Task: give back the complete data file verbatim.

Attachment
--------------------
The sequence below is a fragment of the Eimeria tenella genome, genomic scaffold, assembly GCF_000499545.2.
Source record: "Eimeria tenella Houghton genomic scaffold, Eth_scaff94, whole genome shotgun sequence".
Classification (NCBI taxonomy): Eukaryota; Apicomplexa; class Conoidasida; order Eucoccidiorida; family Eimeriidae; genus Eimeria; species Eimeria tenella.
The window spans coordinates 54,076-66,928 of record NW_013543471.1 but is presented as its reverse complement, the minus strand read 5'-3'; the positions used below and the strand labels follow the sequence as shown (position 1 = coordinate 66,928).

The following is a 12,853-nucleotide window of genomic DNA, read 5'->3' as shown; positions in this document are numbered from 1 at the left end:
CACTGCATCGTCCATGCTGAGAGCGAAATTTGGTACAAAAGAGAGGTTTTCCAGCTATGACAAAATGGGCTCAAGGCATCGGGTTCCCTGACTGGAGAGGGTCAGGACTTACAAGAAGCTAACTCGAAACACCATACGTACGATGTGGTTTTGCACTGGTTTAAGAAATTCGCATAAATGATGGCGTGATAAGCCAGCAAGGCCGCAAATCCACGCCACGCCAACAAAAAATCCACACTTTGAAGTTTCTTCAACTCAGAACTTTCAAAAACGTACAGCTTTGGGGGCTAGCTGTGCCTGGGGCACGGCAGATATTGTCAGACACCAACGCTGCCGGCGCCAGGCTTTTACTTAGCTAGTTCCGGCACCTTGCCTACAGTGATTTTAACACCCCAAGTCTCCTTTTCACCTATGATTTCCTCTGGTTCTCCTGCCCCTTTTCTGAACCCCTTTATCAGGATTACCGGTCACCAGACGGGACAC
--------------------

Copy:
The sequence below is a fragment of the Eimeria tenella genome, genomic scaffold, assembly GCF_000499545.2.
Source record: "Eimeria tenella Houghton genomic scaffold, Eth_scaff94, whole genome shotgun sequence".
Classification (NCBI taxonomy): Eukaryota; Apicomplexa; class Conoidasida; order Eucoccidiorida; family Eimeriidae; genus Eimeria; species Eimeria tenella.
The window spans coordinates 54,076-66,928 of record NW_013543471.1 but is presented as its reverse complement, the minus strand read 5'-3'; the positions used below and the strand labels follow the sequence as shown (position 1 = coordinate 66,928).

The following is a 12,853-nucleotide window of genomic DNA, read 5'->3' as shown; positions in this document are numbered from 1 at the left end:
CACTGCATCGTCCATGCTGAGAGCGAAATTTGGTACAAAAGAGAGGTTTTCCAGCTATGACAAAATGGGCTCAAGGCATCGGGTTCCCTGACTGGAGAGGGTCAGGACTTACAAGAAGCTAACTCGAAACACCATACGTACGATGTGGTTTTGCACTGGTTTAAGAAATTCGCATAAATGATGGCGTGATAAGCCAGCAAGGCCGCAAATCCACGCCACGCCAACAAAAAATCCACACTTTGAAGTTTCTTCAACTCAGAACTTTCAAAAACGTACAGCTTTGGGGGCTAGCTGTGCCTGGGGCACGGCAGATATTGTCAGACACCAACGCTGCCGGCGCCAGGCTTTTACTTAGCTAGTTCCGGCACCTTGCCTACAGTGATTTTAACACCCCAAGTCTCCTTTTCACCTATGATTTCCTCTGGTTCTCCTGCCCCTTTTCTGAACCCCTTTATCAGGATTACCGGTCACCAGACGGGACAC